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Mr. T. S. Robson, OBE: As an electrical engineer I always admire structural activities and I have never been prouder to be associated with any project more than the Emley Moor tower. The whole concept and scale of it never ceases to amaze me. Although the timetable for the design and building programme is referred to in the paper, insufficient emphasis is given to the short time that was available for the preliminary thinking, for the decision-making and the design. Two weeks after the first hesitating thoughts, the designers were at work. Eight weeks later the contractors were digging the foundations. This short period had to accommodate not only the design and the flow of change in requirements from the client, but a concentration of both commercial and technical decision-making. We had to satisfy the local council of the unobtrusive nature of this 15 000 tonne (15 000 ton) structure. This involved the production of models, and our attendance at council meetings. It is interesting to note that it was at one of these meetings that it became apparent that without the turret room at the top we might not have received planning permission. In some ways, it adds a visual purpose to the structure and it relieves the stark tatement of the tower on its own.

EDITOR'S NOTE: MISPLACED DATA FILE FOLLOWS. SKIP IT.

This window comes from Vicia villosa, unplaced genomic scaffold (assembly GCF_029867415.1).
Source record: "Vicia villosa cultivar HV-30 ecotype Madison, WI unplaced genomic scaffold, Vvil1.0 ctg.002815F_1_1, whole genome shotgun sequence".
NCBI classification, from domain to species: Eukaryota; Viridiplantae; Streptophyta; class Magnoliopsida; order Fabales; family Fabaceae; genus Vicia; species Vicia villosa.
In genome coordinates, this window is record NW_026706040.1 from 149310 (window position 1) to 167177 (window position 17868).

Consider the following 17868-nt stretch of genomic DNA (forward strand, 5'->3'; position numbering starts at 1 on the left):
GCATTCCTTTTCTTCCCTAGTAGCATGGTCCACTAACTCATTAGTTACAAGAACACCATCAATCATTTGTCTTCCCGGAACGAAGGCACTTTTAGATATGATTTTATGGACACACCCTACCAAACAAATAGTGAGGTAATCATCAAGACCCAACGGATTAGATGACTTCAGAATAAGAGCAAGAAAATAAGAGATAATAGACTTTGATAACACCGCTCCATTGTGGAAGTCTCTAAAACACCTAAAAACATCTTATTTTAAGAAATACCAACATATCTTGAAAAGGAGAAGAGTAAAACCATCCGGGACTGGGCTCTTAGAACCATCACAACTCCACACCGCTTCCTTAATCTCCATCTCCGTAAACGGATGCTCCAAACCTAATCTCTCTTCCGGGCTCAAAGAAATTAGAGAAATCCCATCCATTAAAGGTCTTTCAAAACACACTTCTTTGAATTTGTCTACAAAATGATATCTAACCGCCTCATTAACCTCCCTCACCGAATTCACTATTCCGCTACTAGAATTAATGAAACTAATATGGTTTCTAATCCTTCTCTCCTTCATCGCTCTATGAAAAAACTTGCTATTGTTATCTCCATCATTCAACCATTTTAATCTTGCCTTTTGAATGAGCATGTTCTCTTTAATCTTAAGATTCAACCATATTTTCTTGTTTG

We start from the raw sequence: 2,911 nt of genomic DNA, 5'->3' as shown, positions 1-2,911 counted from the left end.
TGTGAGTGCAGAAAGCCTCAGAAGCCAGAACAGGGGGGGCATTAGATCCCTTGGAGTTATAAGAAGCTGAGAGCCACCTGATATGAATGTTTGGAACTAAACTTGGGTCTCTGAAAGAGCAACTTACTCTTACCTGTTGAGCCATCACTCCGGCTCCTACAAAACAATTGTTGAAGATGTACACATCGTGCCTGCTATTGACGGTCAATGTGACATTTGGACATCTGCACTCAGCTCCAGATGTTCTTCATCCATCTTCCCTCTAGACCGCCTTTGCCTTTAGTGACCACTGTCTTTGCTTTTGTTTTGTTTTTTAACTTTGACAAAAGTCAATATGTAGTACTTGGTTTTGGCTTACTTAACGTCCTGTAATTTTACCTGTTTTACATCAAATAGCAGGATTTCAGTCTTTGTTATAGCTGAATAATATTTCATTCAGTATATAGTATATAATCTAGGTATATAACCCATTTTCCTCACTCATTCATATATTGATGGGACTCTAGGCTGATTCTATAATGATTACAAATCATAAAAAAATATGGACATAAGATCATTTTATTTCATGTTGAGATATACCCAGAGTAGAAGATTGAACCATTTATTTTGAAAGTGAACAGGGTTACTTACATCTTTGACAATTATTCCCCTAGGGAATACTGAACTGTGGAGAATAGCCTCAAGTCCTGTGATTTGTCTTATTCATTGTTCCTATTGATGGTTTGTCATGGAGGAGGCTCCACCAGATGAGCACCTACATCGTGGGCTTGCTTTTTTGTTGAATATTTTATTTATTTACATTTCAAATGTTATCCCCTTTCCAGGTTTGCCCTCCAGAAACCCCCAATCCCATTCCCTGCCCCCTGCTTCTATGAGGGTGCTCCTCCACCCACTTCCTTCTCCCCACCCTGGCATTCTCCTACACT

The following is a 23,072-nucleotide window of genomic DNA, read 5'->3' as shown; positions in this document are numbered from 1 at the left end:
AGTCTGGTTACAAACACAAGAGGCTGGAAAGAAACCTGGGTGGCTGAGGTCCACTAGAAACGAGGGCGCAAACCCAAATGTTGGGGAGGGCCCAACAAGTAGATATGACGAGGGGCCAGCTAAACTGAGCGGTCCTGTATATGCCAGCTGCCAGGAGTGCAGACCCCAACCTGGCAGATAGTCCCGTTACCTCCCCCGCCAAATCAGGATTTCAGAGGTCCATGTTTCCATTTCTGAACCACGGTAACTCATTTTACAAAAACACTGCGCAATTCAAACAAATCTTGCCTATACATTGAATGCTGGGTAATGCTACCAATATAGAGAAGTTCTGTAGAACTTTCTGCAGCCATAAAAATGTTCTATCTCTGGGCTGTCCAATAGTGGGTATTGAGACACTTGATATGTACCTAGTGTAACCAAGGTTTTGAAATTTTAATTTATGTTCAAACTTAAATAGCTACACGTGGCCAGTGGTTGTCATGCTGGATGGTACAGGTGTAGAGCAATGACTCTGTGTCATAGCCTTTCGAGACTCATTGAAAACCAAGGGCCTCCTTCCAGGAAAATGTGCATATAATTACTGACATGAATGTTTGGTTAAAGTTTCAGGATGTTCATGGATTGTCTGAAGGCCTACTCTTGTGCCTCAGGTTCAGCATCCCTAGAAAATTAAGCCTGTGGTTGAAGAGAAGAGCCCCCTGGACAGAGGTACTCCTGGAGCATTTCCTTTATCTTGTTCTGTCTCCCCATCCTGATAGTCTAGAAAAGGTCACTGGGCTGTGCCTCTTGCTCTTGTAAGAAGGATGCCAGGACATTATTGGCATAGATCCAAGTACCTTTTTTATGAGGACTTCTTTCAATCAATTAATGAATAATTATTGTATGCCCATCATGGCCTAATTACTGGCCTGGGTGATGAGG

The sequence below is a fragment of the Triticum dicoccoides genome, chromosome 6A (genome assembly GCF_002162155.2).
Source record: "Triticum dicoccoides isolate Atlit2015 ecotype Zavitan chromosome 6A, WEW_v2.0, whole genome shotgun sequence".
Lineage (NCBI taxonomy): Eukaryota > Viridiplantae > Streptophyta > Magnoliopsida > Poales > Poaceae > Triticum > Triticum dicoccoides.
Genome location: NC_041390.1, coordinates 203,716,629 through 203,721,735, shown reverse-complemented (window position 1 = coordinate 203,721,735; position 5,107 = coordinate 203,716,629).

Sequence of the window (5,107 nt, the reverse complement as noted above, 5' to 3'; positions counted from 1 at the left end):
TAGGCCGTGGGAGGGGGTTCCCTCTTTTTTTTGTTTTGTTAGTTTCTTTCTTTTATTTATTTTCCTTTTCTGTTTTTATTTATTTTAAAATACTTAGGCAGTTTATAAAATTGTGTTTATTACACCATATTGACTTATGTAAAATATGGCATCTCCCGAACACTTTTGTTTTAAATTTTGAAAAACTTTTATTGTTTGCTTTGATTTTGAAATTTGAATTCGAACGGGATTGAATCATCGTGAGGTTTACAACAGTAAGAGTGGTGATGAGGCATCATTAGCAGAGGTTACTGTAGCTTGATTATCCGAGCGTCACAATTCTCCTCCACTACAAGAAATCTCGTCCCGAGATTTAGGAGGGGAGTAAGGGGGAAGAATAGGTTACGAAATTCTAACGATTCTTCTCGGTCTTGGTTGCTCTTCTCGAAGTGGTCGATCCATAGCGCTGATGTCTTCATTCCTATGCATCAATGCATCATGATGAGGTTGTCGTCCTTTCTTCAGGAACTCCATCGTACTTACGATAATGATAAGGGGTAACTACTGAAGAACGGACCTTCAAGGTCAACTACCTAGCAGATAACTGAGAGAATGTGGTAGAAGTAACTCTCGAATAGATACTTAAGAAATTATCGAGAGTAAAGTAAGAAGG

In this study single cell box girder bridges are examined in detail by means of finite element analysis. Realistic loading and support restraints are considered and the effects of shear lag, diaphragms, eccentric stiffeners and varying geometric properties are examined. The analysis uses triangular elements with eccentric stiffeners and can be used for stiffened plates as well as the three dimensional box-type structures considered.
Author's reply: I am grateful to Mr. Rajagopalan for his comments which bring out a number of important points which for reasons of brevity were not made in my paper.